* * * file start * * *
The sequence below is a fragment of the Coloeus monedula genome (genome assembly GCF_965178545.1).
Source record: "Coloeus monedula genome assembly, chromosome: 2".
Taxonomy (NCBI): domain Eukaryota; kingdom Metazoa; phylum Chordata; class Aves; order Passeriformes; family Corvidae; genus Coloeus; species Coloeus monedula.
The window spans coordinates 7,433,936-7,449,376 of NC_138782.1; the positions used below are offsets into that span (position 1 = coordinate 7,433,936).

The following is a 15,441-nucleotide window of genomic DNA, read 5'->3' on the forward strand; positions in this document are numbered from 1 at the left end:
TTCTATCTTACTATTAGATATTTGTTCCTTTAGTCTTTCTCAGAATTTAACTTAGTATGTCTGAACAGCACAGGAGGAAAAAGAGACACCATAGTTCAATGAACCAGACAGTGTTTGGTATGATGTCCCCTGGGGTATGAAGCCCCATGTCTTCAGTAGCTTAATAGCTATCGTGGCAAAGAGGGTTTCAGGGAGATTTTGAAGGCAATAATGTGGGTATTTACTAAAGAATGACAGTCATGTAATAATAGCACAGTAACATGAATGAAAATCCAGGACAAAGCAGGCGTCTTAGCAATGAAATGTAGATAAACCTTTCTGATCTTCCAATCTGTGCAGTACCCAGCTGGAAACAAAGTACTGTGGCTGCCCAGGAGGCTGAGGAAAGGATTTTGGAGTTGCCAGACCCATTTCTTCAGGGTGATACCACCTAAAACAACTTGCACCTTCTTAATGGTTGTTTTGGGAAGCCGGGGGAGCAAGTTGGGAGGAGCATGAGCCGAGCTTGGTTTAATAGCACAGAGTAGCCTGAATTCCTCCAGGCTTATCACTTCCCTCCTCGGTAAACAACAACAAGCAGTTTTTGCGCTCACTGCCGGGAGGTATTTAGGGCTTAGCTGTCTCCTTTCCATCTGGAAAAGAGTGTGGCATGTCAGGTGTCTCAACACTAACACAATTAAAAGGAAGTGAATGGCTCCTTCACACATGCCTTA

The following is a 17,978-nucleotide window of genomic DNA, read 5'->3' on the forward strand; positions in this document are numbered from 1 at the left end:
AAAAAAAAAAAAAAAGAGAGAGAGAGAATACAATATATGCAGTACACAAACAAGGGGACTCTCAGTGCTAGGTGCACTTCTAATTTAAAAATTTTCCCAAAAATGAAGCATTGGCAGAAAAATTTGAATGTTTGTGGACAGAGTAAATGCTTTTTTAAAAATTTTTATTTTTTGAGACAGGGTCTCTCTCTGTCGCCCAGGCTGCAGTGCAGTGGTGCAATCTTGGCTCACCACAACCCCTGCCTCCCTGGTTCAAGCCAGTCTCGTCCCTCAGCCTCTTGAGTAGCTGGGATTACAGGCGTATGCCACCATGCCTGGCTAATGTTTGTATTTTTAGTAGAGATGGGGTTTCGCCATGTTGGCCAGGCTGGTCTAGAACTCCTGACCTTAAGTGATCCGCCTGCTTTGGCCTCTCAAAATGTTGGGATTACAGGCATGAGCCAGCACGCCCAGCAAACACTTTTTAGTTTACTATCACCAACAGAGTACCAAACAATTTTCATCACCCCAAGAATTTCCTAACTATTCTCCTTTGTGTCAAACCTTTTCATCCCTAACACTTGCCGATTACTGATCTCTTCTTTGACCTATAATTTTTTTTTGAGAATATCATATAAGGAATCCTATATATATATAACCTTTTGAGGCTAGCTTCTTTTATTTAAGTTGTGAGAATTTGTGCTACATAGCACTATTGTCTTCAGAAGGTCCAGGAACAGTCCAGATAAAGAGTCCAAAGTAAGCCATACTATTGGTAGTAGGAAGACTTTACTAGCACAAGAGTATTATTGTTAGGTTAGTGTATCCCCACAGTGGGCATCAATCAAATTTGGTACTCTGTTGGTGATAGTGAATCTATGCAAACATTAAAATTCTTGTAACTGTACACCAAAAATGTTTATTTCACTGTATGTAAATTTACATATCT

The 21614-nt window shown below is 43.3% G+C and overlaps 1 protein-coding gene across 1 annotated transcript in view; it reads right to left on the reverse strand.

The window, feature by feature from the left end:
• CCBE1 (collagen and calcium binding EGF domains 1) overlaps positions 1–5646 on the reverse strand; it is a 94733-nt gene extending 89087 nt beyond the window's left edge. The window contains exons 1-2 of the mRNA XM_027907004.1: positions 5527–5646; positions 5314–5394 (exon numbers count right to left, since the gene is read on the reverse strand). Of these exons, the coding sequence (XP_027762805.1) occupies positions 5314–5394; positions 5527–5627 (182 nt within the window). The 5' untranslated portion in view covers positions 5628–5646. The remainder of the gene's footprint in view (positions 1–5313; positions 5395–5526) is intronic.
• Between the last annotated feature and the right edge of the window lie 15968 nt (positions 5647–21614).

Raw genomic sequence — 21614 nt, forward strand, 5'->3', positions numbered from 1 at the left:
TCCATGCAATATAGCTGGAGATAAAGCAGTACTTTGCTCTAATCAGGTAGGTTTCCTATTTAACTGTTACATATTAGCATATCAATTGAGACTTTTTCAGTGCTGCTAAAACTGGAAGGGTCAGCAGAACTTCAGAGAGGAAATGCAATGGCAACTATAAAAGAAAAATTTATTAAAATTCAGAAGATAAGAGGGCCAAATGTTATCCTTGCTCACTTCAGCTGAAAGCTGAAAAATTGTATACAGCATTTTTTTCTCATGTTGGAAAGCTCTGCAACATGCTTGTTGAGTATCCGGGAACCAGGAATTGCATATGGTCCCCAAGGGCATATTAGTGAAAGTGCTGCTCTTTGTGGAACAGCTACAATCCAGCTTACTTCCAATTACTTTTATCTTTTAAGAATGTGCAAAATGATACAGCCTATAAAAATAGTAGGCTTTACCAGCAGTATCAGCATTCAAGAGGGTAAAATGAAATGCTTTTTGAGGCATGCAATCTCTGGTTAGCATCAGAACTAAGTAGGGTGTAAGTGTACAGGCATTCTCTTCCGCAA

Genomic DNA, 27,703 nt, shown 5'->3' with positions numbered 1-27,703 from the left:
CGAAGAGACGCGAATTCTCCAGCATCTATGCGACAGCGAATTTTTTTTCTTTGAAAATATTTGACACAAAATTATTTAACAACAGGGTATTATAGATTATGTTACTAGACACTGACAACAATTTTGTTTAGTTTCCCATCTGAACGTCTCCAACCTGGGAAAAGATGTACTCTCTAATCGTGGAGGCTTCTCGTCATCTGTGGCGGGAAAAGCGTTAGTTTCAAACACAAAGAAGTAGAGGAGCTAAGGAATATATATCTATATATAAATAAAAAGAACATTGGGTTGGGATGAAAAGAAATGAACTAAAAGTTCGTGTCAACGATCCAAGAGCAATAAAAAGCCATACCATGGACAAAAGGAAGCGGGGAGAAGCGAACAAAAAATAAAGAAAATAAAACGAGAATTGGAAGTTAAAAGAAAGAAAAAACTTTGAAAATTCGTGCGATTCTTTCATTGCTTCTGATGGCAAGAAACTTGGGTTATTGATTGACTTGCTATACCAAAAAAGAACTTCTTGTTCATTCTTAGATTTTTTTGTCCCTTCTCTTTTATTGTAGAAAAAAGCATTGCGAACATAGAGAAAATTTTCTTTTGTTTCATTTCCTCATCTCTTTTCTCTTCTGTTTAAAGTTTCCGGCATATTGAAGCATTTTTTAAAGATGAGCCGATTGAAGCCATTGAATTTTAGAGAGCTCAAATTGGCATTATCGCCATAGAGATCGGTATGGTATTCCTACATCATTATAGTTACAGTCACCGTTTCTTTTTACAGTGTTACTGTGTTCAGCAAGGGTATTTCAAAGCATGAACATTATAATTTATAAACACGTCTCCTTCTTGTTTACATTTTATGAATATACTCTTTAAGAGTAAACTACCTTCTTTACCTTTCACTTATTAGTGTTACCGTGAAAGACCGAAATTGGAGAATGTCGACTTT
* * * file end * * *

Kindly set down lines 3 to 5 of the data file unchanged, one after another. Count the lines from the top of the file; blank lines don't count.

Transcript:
Taxonomy (NCBI): domain Eukaryota; kingdom Metazoa; phylum Chordata; class Aves; order Passeriformes; family Corvidae; genus Coloeus; species Coloeus monedula.
The window spans coordinates 7,433,936-7,449,376 of NC_138782.1; the positions used below are offsets into that span (position 1 = coordinate 7,433,936).

The following is a 15,441-nucleotide window of genomic DNA, read 5'->3' on the forward strand; positions in this document are numbered from 1 at the left end: